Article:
idealistic as to think that in reading this brief chapter a lifetime of low
can be translated into one that is healthy and positive. However, I am
emboldened enough by my faith to believe that new thought patterns can begin
replace the lies and enable you to find your self-worth in your position in
Christ. So who are you really? Let’s find out.
Who am I? The Bible reveals that we are a composite of “spirit, soul, and
body” (1 Thessalonians 5:23).
However, note that we don’t phrase it in this order. We generally say “body,
soul, and spirit.” This, subconsciously, is because we are so body
and that painful awareness too often determines our evaluation of who we
really are. After all, the body is visible. We pet it and pamper it. We tan
it and tone it. We measure it and weigh it regularly. But one day it will go
right back to the dust from which God created it.
We are not just bodies, though. Our soul is the seat of our emotions. It is
our feelings about ourselves that too often dictate our own self-worth, or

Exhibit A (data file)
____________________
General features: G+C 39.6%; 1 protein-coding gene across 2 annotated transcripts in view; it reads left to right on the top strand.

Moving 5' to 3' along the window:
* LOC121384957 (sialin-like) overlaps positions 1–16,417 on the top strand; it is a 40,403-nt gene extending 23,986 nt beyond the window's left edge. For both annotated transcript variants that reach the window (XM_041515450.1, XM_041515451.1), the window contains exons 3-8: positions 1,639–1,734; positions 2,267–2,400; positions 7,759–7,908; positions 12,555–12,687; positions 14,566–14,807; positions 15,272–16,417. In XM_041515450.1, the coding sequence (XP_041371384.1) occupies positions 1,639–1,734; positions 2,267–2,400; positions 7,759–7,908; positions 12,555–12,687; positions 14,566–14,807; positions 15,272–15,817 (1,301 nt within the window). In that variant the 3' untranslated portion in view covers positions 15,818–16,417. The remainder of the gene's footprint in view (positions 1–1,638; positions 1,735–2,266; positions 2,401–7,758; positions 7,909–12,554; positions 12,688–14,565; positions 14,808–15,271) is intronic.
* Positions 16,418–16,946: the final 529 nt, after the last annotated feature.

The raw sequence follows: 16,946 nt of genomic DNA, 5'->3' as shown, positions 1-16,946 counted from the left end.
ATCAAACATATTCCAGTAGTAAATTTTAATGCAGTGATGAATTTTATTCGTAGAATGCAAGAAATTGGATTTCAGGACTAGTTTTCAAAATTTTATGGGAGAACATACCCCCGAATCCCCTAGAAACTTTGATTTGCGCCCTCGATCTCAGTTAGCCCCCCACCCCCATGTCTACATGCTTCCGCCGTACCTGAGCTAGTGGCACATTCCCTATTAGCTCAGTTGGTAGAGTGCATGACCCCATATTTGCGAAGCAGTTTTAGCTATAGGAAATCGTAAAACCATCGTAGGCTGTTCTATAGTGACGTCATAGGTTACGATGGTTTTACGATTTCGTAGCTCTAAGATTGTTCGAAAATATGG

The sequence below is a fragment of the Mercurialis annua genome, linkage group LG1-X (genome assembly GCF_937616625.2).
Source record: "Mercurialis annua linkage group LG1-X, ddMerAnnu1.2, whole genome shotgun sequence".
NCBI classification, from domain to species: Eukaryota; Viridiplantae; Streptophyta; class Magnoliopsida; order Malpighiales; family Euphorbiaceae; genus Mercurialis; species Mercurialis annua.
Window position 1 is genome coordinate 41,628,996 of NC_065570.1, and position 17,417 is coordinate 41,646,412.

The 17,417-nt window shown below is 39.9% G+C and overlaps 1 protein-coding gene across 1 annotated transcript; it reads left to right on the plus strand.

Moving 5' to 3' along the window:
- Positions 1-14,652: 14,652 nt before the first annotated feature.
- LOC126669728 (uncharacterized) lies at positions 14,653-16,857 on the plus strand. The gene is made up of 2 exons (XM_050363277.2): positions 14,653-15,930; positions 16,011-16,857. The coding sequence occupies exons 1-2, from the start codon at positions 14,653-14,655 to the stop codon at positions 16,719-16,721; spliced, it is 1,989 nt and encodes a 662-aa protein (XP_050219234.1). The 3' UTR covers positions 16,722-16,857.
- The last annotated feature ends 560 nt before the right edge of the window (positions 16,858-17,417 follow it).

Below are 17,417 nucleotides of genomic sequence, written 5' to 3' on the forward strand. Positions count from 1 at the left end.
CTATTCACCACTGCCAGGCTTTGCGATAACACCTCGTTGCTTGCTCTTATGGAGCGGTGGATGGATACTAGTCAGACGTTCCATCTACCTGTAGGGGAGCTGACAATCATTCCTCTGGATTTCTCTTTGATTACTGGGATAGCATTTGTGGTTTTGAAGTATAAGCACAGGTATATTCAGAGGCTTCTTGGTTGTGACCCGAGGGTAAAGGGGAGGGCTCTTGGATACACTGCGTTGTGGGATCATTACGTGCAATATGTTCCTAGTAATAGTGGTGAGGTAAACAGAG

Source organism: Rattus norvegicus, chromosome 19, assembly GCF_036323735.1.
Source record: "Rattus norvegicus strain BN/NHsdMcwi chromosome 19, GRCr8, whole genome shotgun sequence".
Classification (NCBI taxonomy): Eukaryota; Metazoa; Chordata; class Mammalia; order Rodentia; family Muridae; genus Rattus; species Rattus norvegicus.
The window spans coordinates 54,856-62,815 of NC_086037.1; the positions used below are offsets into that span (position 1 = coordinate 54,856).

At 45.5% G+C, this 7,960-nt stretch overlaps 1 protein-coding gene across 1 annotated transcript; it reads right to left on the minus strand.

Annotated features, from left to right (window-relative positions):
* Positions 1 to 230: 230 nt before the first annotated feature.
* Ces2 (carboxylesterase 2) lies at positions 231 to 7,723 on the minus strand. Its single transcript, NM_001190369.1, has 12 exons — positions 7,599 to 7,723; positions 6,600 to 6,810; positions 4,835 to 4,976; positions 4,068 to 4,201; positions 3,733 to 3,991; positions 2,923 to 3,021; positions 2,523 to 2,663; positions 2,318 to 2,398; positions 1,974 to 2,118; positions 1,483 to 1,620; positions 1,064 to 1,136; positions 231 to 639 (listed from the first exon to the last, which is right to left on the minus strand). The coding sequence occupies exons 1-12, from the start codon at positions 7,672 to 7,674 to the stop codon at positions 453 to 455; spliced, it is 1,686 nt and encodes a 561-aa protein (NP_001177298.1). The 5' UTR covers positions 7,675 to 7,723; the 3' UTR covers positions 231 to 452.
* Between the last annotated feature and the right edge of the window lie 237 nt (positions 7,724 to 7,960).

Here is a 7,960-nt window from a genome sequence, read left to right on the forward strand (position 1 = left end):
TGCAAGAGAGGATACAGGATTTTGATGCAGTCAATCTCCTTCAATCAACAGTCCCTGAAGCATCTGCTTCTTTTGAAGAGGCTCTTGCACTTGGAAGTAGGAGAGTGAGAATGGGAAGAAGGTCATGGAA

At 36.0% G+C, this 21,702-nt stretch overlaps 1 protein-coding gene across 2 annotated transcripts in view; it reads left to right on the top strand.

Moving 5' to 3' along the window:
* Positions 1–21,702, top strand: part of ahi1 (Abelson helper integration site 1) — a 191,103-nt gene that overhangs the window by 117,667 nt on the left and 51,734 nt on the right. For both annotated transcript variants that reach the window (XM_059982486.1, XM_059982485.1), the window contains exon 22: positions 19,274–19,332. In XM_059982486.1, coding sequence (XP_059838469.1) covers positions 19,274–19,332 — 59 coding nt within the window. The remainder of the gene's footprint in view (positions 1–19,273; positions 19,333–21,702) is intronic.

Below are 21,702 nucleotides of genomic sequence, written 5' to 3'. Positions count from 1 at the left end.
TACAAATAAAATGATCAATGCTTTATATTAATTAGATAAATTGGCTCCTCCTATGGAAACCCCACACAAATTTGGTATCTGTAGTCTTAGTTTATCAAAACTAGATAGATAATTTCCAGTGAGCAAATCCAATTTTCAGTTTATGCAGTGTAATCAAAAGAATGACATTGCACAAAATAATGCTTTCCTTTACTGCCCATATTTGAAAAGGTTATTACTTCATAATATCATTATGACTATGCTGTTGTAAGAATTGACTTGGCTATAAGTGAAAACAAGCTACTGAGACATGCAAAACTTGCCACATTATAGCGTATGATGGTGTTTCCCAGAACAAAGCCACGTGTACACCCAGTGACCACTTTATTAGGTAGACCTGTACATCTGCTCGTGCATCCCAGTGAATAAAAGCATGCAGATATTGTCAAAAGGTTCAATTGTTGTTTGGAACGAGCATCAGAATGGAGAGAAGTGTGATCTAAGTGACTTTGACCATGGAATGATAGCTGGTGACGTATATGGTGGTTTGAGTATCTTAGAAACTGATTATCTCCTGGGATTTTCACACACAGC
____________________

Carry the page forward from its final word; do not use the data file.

lack thereof. Our spirit is that part of us that will live as long as God
lives. It is our spirit that connects with God’s Spirit—spirit bearing
with Spirit that we are His children. So who am I? I am a spirit-soul… I am
just living for a few short years in a body.
The marketplace is loaded with books and videos on self- image, and most of
these deal only with the physical side of our being. They tell us how to
for success. They have clever formulas for obtaining the upper hand in
relationships. They focus on weight loss and other aspects of our physical
Then there are those that focus on the soul, on the realm of emotions. These
resources tell us things like how to win friends and how to keep hold of our